out a number of points:
1. The presence in the human body of various systems (circulatory, respiratory,
digestive, nervous, endocrine) raises interesting difficulties in considering
possible examples. One may either assume that several of these should be
grouped into one in considering the diseases of networks, or else one may
assume that we are not yet sensitive to all the different flows in networks
and should therefore avoid collapsing such distinctions.
2. Following from the last point, it may well be that the kinds of
networks that are being set up now are very primitive compared to those
which will evolve and be functioning in 50 or 100 years time. As such the
different systems would be much simpler and less distinct than in the human
body. The variety of possible diseases is necessarily a function of the
complexity of the network. Networks with 3 or more distinct types of flow
between members would be susceptible to diseases more closely analogous
to those of the human body than those with only l flow.
3. Again, the above point brings out the basic question of what flows
in a network. The above text refers tentatively to a flow of "information".
David Horton Smith suggests: information, money, supplies, personnel, resources
in general, rumour, etc. Further reflection is required to sort how these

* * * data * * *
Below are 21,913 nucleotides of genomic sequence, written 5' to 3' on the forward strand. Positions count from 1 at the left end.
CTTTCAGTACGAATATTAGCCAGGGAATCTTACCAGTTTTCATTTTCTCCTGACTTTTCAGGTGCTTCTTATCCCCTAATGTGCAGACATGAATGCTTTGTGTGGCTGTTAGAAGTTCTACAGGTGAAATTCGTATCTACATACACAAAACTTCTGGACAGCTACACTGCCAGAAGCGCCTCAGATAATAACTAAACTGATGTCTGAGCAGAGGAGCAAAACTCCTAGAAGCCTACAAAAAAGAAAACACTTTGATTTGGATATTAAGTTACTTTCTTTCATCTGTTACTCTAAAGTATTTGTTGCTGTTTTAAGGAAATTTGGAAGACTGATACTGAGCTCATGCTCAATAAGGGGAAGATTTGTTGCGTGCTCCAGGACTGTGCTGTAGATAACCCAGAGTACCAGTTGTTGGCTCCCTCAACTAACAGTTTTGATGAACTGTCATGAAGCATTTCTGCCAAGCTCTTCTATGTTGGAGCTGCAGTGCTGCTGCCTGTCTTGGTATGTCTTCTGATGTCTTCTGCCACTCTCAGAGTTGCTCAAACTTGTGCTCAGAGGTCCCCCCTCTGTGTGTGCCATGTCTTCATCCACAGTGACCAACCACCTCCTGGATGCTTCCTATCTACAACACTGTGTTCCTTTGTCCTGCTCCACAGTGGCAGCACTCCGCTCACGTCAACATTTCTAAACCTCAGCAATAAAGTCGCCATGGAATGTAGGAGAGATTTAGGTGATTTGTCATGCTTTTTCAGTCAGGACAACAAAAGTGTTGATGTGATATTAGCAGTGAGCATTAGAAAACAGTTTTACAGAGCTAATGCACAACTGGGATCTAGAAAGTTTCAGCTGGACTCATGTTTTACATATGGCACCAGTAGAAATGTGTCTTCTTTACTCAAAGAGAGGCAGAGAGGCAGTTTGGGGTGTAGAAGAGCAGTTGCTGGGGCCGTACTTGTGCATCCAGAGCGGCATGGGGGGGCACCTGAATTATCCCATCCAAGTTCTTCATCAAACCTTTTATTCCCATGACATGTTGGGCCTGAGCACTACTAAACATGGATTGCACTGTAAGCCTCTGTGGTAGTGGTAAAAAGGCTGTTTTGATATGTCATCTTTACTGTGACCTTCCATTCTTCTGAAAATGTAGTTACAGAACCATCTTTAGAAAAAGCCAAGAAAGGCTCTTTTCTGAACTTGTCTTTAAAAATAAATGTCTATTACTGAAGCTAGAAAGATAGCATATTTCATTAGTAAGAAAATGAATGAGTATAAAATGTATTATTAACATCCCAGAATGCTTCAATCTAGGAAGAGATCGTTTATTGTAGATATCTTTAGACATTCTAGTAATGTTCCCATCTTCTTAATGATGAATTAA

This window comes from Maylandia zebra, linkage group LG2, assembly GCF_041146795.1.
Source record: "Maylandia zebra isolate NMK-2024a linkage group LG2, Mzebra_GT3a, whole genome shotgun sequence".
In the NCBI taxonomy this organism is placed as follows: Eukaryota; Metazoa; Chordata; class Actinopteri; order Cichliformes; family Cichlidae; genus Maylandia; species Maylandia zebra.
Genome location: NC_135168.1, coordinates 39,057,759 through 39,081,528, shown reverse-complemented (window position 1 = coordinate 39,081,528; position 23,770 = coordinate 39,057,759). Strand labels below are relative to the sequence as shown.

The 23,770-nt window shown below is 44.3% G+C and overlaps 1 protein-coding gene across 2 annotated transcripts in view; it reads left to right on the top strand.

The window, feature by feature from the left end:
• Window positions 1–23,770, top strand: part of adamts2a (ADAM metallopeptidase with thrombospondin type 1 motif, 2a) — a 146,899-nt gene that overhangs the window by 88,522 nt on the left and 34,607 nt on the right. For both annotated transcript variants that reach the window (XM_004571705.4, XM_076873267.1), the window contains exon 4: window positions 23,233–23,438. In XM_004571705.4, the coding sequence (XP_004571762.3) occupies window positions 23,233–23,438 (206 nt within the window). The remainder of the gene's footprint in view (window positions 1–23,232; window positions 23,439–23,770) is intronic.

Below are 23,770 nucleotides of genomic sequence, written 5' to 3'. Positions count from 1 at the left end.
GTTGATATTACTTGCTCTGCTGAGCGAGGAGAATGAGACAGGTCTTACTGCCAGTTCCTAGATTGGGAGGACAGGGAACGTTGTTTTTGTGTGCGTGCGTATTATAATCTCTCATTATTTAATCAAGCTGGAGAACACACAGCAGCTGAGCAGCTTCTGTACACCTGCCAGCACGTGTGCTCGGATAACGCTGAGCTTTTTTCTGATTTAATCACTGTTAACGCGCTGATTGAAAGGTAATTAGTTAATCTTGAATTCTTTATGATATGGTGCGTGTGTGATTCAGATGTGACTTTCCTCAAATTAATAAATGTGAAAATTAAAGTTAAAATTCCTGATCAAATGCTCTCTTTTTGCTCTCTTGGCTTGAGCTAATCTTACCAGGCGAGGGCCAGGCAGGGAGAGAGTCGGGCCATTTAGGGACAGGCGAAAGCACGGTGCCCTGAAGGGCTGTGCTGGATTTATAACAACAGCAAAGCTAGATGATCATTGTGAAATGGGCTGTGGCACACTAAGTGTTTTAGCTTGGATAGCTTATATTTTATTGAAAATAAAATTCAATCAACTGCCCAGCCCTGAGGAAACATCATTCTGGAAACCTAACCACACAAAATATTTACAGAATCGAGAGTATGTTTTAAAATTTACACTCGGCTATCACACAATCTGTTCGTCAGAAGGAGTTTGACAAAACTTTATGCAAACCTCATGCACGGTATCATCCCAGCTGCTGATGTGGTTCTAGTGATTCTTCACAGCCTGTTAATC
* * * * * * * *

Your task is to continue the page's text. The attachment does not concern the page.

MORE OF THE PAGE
should be handled in relation to the diseases (if the exercise should be
4. Relating to point 2, David Horton Smith suggests that networks "ingest"
nodes and links, namely that the addition of a member involves a "digestive"
process. This raises the questions of how the concept of network growth
should be conceived in relation to ongoing network processes.
Again further reflection is required.
1. Michael Haas. Types of asymmetry in social and political systems.
In: General Systems (Yearbook of the Society for General Systems Research),
12, 1967, pp. 69-79.
2. John Gall. Systemantics; how systems work and especially how they
fail. Pocket Books, 1977 (also book
3. World Health Organization. International Classification of Diseases.
Geneva, WHO, 1967
4. Union of International Associations and Mankind 2000. Yearbook of World Problems and Human Potential. Brussels, Union of
International Associations and Mankind 2000, 1976. [text]
5. Anthony Judge. Tensed networks; balancing and focusing network dynamics
in response to networking diseases. Transnational Associations,
30, 1978, 11, pp. 480-485 [text]